The value of the shared variable becomes undefined when the first thread reaches the containing clause, and it remains so until the reduction computation is complete. Normally, the computation is complete at the end of the REDUCTION construct; however, if the REDUCTION clause is used on a construct to which NOWAIT is also applied, the shared variable remains undefined until a barrier synchronization has been performed to ensure that all the threads have completed the REDUCTION clause.
The COPYIN clause applies only to common blocks that are declared THREADPRIVATE. A COPYIN clause on a parallel region specifies that the data in the master thread of the team be copied to the thread private copies of the common block at the beginning of the parallel region.
The COPYPRIVATE clause uses a private variable to broadcast a value, or a pointer to a shared object, from one member of a team to the other members. It is an alternative to using a shared variable, or pointer association, and is useful when providing such a shared variable would be difficult. The COPYPRIVATE clause can only appear on the END SINGLE directive.
There are several rules and restrictions that apply with respect to data scope. See the OpenMP specification at http://www.openmp.org/specs for complete details.
Some directives are bound to other directives. A binding specifies the way in which one directive is related to another. For instance, a directive is bound to a second directive if it can appear in the dynamic extent of that second directive. The following rules apply with respect to the dynamic binding of directives:
A parallel region is available for binding purposes, whether it is serialized or executed in parallel.
The DO, SECTIONS, SINGLE, MASTER, BARRIER, and WORKSHARE directives bind to the dynamically enclosing PARALLEL directive, if one exists. The dynamically enclosing PARALLEL directive is the closest enclosing PARALLEL directive regardless of the value of the expression in the IF clause, should the clause be present.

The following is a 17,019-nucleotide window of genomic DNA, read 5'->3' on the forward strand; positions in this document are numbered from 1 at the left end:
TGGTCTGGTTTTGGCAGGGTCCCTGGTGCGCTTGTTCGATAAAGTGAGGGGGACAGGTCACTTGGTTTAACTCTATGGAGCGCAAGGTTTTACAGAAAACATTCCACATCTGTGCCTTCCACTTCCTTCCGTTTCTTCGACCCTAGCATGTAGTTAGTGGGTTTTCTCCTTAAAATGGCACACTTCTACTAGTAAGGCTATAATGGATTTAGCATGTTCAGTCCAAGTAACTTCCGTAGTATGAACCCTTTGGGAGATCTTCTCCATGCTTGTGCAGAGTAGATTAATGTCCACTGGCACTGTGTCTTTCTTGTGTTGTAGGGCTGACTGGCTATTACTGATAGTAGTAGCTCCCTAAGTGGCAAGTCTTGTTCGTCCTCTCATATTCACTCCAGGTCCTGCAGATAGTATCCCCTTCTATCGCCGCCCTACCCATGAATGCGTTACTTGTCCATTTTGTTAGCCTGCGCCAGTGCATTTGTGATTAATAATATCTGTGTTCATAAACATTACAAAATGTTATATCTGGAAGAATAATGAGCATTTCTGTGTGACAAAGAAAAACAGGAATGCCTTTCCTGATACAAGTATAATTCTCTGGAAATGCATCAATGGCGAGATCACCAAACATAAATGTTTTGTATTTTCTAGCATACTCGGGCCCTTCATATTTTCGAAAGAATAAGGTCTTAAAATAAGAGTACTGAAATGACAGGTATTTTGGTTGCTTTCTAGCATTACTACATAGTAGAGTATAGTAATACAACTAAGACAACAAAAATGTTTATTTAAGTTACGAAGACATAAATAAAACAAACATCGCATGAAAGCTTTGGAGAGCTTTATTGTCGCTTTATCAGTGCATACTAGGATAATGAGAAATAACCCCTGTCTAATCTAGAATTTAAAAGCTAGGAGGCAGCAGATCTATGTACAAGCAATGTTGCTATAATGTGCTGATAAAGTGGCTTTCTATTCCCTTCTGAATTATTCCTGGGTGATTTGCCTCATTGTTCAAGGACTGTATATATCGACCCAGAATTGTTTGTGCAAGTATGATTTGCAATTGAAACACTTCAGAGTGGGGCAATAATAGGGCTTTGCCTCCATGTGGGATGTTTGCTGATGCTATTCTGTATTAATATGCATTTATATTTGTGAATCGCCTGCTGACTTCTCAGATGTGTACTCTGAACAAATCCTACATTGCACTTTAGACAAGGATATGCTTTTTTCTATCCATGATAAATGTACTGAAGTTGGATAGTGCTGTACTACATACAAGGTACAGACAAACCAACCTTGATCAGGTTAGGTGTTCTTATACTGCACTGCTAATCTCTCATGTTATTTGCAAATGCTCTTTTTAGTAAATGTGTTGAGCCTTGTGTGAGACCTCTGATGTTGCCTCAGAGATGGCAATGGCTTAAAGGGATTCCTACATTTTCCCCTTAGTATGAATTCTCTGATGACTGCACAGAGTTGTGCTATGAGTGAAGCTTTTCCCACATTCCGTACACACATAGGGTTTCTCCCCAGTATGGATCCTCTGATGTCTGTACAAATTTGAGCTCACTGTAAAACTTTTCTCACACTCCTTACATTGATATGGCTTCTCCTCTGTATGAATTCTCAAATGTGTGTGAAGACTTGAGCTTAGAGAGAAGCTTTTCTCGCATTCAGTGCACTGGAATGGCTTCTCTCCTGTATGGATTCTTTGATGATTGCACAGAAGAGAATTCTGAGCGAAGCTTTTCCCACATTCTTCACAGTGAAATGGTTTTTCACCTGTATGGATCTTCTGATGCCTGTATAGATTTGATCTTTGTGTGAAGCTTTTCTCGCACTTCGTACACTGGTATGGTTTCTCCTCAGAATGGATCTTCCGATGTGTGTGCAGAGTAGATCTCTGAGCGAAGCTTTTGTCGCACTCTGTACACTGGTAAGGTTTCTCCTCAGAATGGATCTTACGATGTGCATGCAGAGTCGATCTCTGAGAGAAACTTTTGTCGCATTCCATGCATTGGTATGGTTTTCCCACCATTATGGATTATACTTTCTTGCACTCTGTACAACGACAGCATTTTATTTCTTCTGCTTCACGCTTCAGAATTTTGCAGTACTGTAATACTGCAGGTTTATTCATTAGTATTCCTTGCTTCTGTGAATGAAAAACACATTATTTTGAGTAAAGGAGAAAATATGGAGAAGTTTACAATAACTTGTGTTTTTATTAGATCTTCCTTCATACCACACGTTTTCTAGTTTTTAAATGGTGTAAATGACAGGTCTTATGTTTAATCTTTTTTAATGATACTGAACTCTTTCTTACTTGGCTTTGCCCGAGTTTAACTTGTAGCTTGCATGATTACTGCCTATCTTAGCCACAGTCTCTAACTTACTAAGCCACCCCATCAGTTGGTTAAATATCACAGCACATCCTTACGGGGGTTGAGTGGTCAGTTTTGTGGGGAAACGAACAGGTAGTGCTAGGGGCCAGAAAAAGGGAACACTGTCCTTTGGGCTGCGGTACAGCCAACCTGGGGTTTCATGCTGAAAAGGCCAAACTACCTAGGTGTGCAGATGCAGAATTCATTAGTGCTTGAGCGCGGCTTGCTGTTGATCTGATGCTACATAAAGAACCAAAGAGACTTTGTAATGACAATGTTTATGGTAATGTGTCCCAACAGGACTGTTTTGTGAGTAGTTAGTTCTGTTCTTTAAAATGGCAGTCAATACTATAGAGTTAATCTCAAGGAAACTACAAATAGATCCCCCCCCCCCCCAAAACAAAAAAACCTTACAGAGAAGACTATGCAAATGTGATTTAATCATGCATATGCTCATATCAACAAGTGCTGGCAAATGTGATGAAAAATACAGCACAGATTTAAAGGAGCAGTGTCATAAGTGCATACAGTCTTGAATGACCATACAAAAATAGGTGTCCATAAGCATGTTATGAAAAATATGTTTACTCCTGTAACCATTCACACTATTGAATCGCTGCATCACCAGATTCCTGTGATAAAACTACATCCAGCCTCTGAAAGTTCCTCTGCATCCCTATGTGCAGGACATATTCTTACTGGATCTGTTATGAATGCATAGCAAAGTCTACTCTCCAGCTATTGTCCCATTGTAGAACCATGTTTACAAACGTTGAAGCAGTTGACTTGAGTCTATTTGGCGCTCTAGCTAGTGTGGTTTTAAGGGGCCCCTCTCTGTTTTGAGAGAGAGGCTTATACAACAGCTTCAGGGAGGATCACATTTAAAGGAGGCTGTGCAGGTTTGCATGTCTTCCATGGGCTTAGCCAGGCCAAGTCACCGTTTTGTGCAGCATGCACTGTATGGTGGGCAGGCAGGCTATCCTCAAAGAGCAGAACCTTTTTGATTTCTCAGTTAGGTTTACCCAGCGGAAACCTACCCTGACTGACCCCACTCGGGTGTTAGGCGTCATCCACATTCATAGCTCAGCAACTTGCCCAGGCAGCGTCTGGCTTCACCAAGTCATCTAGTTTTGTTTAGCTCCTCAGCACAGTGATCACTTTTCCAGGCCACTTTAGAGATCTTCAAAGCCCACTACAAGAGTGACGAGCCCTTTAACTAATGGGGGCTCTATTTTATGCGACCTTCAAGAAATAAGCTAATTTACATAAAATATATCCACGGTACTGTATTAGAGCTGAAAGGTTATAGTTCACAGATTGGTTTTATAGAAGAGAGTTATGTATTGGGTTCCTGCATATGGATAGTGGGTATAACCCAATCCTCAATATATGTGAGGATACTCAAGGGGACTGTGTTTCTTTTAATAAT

The ORDERED directive binds to the dynamically enclosing DO directive.
The ATOMIC directive enforces exclusive access with respect to ATOMIC directives in all threads, not just the current team.
The CRITICAL directive enforces exclusive access with respect to CRITICAL directives in all threads, not just the current team.
A directive can never bind to any directive outside the closest enclosing PARALLEL.
The following rules apply to the dynamic nesting of directives:
A PARALLEL directive dynamically inside another PARALLEL directive logically establishes a new team, which is composed of only the current thread unless nested parallelism is enabled.
DO, SECTIONS, SINGLE, and WORKSHARE directives that bind to the same PARALLEL directive cannot be nested one inside the other.
DO, SECTIONS, SINGLE, and WORKSHARE directives are not permitted in the dynamic extent of CRITICAL and MASTER directives.
BARRIER directives are not permitted in the dynamic extent of DO, SECTIONS, SINGLE, WORKSHARE, MASTER, CRITICAL, and ORDERED directives.
MASTER directives are not permitted in the dynamic extent of DO, SECTIONS, SINGLE, WORKSHARE, MASTER, CRITICAL, and ORDERED directives.
ORDERED directives must appear in the dynamic extent of a DO or PARALLEL DO directive which has an ORDERED clause.
ORDERED directives are not allowed in the dynamic extent of SECTIONS, SINGLE, WORKSHARE, CRITICAL, and MASTER directives.
CRITICAL directives with the same name are not allowed to be nested one inside the other.
Any directive set that is legal when executed dynamically inside a PARALLEL region is also legal when executed outside a parallel region. When executed dynamically outside a user-specified parallel region, the directive is executed with respect to a team composed of only the master thread.